Wood finishing is the process of protecting or improving the look of a wooden surface. A good finish makes a wood item good looking, no matter how good, or bad, the item is. Wood finishing is very much about getting the preparations right. Here is a short wood finishing overview.
Safety is important when working with wood finish. Already short exposure to some finishing products can cause irritation to the skin, eyes and throat as well as headaches and dizziness. Longer-term exposure may cause serious health issues. Not only are some products health hazards, they can also be highly flammable. A few of the oil-derived products may combust spontaneously in room temperature. Safety is not to be taken lightly when working with wood finishing products.
You can prepare the wood manually but it takes a lot of time and is seldom fun. You use a plane or scraper first and then use a sanding block to get a smooth surface. But using a power sander is a much faster solution. A random orbit sander is very versatile and does not leave any swirl marks. A palm orbital sander can be necessary for surfaces that can’t be reached with a larger sander. Even if you use a power sander, you may need to do some manual sanding but the sander will do most of the work for you.
Unfortunately, a coat of finish will not only make the wood look better, it will also magnify flaws. This means that you need to get rid of flaws and blemishes before you apply finish. Small blemishes are generally easy to remove by using wax or shellac sticks. Larger blemishes can often be concealed with wood filler or with a patch. The latter requires that you create a mortise and glue the patch into it. Needless to say, this requires a fair bit of experience.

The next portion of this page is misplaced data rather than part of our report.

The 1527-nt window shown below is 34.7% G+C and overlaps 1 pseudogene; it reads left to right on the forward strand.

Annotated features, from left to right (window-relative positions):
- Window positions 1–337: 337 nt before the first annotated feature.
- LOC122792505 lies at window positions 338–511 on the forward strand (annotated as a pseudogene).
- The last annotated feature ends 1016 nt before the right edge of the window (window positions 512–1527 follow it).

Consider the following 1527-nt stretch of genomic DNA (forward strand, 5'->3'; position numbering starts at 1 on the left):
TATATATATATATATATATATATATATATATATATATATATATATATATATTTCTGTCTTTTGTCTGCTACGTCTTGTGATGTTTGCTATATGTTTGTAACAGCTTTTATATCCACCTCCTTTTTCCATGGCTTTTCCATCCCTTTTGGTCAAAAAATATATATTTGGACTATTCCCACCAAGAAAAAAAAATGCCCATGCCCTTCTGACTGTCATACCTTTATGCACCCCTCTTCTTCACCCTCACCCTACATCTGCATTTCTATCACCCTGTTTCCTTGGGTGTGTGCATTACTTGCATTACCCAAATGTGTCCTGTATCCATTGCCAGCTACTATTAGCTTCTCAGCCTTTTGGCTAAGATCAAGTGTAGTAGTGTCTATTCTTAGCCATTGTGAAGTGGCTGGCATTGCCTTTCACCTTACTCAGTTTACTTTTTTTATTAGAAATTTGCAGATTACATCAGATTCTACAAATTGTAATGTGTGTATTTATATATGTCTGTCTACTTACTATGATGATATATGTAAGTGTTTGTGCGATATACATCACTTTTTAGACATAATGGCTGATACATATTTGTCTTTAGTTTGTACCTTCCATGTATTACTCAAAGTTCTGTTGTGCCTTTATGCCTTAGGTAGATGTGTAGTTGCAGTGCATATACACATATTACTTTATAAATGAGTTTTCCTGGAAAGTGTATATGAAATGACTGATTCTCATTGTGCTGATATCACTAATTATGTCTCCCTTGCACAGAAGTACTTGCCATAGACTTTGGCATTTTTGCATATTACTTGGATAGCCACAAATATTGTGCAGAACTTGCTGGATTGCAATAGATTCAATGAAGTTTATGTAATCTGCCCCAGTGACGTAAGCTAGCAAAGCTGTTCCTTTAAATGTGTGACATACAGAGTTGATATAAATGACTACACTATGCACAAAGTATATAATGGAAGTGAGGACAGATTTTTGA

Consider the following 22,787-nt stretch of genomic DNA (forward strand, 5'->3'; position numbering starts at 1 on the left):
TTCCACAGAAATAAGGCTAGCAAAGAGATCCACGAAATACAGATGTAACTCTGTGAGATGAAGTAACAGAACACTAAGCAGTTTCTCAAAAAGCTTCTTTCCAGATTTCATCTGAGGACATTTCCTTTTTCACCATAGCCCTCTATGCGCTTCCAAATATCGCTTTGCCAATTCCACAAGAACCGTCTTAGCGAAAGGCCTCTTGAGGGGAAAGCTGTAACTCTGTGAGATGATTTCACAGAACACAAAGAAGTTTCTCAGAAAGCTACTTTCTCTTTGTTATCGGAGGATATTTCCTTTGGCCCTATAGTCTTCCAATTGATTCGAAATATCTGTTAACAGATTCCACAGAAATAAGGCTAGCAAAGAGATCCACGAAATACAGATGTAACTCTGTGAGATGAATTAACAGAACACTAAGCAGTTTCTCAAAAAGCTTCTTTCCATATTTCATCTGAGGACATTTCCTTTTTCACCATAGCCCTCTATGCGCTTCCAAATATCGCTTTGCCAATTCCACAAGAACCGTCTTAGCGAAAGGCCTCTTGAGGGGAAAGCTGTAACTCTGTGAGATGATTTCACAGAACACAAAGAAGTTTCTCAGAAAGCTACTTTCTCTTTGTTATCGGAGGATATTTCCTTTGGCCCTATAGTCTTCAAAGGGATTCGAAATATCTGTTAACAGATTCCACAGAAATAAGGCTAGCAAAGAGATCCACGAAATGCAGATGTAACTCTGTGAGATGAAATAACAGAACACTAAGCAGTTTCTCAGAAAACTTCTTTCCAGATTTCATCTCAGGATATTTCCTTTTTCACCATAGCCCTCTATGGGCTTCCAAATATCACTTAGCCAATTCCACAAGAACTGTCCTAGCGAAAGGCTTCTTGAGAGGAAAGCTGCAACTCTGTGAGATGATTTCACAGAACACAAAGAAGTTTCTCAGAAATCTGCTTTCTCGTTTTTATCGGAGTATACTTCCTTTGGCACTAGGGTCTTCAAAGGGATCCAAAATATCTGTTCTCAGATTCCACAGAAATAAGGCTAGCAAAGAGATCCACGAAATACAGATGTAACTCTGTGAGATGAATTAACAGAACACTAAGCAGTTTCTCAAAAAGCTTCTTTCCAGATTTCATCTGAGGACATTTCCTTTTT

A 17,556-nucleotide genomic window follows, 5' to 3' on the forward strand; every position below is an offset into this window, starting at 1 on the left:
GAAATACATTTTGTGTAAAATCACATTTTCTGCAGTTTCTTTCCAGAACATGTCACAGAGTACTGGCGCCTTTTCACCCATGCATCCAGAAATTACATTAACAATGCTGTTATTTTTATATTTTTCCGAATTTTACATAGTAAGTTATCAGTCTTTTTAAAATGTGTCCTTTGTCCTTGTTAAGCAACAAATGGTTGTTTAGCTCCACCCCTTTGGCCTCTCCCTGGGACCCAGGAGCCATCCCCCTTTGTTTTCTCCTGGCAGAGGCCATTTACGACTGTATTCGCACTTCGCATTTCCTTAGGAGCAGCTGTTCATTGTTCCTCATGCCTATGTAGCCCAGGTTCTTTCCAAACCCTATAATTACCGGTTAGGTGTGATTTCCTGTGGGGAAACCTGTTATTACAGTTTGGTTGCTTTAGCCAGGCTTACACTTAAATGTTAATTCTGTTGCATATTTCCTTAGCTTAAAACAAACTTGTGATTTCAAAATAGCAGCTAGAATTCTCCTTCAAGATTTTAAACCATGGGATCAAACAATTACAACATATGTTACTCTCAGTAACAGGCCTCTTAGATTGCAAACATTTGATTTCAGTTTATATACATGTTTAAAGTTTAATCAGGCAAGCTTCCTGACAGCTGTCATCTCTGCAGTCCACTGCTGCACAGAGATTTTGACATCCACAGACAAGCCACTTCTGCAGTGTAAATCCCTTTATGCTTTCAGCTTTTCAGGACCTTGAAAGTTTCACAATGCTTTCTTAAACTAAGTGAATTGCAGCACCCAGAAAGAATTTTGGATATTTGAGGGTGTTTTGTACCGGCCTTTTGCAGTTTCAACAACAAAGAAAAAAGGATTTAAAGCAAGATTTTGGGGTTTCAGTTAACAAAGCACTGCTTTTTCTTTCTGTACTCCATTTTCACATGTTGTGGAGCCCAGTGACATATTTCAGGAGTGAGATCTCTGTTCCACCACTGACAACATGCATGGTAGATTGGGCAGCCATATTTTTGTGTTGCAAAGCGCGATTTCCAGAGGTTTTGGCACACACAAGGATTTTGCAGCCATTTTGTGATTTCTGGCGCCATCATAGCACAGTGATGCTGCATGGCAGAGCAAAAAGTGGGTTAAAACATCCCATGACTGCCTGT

You have a huge number of different wood finishes to choose from. Sometimes, finishes are divided into three different types, evaporative, reactive and coalescing. Evaporative finishes are dissolved in materials that evaporate once applied, leaving only the finish on the wood. Reactive finishes react with other materials, for example oxygen.
Staining is used to change the appearance of the wood. Typically, cheap wood is stained so that it looks like expensive wood. For open-grain woods you can use grain filler to produce a high-gloss finish.
Bleaching is a way of lighten the color of the wood. Bleaching is used for a several different purposes. Note that bleach can also affect your tools, so be careful. Pickling is the art of making new wood look like aged antique wood.
Wood finishes can be applied in a number of ways but the quickest and most efficient way is to use a spray gun.